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Strathprints makes available scholarly Open Access content by researchers in the School of Education, including those researching educational and social practices in curricular subjects. Research in this area seeks to understand the complex influences that increase curricula capacity and engagement by studying how curriculum practices relate to cultural, intellectual and social practices in and out of schools and nurseries.

Research at the School of Education also spans a number of other areas, including inclusive pedagogy, philosophy of education, health and wellbeing within health-related aspects of education (e.g. physical education and sport pedagogy, autism and technology, counselling education, and pedagogies for mental and emotional health), languages education, and other areas.

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The challenge in preparing for and facilitating cultural change in teacher education : the West Partnership experience

Holmes, Joanna and Greene, Tom (2015) The challenge in preparing for and facilitating cultural change in teacher education : the West Partnership experience. In: Scottish Learning Festival 2015, 2015-09-20 - 2015-09-23, Scottish Exhibition Centre. (Unpublished)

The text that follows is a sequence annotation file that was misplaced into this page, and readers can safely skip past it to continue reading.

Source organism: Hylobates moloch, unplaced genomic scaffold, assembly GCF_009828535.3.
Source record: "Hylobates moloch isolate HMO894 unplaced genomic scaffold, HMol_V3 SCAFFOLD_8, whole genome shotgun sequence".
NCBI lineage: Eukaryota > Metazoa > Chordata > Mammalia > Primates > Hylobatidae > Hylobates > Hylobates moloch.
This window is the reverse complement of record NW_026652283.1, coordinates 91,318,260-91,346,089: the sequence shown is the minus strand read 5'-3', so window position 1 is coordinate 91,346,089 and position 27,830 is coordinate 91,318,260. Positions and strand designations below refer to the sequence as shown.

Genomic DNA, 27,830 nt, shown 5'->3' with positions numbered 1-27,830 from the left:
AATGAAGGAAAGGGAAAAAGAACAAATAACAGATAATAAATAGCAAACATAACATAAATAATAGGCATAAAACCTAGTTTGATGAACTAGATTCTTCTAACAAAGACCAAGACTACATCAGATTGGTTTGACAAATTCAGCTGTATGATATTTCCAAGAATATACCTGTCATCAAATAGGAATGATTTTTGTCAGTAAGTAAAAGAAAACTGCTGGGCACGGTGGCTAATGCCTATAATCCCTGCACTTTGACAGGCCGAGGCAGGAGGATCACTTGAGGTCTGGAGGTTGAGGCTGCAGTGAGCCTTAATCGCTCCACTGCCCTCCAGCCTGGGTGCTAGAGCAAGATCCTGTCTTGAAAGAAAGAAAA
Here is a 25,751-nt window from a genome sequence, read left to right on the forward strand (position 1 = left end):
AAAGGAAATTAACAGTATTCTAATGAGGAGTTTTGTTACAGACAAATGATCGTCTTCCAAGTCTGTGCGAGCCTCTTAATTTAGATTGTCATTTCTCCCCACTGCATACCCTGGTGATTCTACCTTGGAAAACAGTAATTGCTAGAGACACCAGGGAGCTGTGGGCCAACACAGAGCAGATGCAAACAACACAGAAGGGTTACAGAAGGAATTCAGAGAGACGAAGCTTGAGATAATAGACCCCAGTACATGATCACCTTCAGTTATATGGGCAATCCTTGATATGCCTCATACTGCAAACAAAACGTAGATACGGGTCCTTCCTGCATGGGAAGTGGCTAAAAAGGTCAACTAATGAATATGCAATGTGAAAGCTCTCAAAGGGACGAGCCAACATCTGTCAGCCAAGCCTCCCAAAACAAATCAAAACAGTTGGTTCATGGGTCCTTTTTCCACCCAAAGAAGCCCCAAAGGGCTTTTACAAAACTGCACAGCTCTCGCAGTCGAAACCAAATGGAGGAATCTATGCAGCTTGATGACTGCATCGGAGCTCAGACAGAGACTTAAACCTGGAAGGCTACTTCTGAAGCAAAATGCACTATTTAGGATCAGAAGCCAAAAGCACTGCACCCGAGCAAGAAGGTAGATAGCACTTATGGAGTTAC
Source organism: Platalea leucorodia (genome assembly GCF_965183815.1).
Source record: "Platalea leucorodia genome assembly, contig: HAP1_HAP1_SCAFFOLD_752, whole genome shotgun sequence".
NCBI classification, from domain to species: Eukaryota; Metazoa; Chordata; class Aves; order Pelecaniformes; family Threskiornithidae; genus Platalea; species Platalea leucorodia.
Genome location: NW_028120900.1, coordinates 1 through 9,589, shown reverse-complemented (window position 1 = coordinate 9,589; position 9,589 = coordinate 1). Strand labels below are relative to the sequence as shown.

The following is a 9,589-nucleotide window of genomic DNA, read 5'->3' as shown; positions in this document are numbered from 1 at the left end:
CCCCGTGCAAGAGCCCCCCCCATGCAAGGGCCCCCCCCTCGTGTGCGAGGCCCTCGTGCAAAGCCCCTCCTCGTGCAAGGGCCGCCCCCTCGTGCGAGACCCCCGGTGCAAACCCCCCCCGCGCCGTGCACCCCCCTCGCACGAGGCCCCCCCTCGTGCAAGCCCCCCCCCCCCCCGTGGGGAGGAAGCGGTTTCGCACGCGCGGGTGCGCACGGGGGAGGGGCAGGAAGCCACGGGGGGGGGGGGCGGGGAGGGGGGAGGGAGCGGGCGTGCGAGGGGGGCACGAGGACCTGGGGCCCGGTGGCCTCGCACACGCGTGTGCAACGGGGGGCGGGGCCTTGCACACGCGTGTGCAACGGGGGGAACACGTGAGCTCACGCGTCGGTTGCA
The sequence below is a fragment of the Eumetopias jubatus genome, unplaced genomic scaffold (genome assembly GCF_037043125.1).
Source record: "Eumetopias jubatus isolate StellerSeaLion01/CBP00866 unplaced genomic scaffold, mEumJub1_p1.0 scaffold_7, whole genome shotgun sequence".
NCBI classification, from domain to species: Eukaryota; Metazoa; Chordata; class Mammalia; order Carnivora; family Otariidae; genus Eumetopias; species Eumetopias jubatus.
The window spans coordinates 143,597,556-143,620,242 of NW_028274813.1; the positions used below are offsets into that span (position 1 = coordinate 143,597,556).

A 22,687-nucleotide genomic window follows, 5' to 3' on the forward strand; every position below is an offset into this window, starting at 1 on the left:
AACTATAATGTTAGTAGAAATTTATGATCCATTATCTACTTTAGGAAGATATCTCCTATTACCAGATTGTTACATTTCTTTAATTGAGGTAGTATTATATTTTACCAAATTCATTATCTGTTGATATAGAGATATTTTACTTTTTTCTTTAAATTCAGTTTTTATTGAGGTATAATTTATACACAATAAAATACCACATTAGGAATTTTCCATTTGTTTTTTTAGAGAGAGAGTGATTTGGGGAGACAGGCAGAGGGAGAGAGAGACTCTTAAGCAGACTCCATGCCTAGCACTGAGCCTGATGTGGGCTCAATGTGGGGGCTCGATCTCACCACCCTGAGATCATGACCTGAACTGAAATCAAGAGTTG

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The recommendations of the Donaldson Report on teacher education, Teaching Scotland’s Future (2011) have provided the impetus for the establishment of partnerships between all stakeholders in Teacher Education across the country. Each Teacher Education institution has moved forward in establishing new and strengthening existing partnership arrangements with local authorities and schools. The West Partnership Project was formed by the Universities of Glasgow and Strathclyde and nine local authorities to progress the relevant recommendations. West Partnership is unique in the Scottish context because it is a partnership which involves the work of two teaching institutions as well as nine authorities; using government funding a small project team was formed in August 2014. The team concluded that to deliver on the cultural, as well as practical changes accepted and proposed in TSF, they would need to use the partnership as the vehicle to facilitate these long term sustainable changes to teacher education. A strategic vision for the partnership based on pilot evaluations, changes already implemented and interviews with a variety of stakeholders was developed and a conference of interested delegates arranged. Subsequent project strands have been set up to progress action points from the conference with the intention of moving forward in areas such as professional learning, particularly in the context of coaching and mentoring and exploring how to facilitate the joint work of tutors and schools. Through continued networking with a range of colleagues across the country, raising awareness of the Partnership across LAs and schools and by raising awareness of our approach with policy makers, we would hope to inform and influence.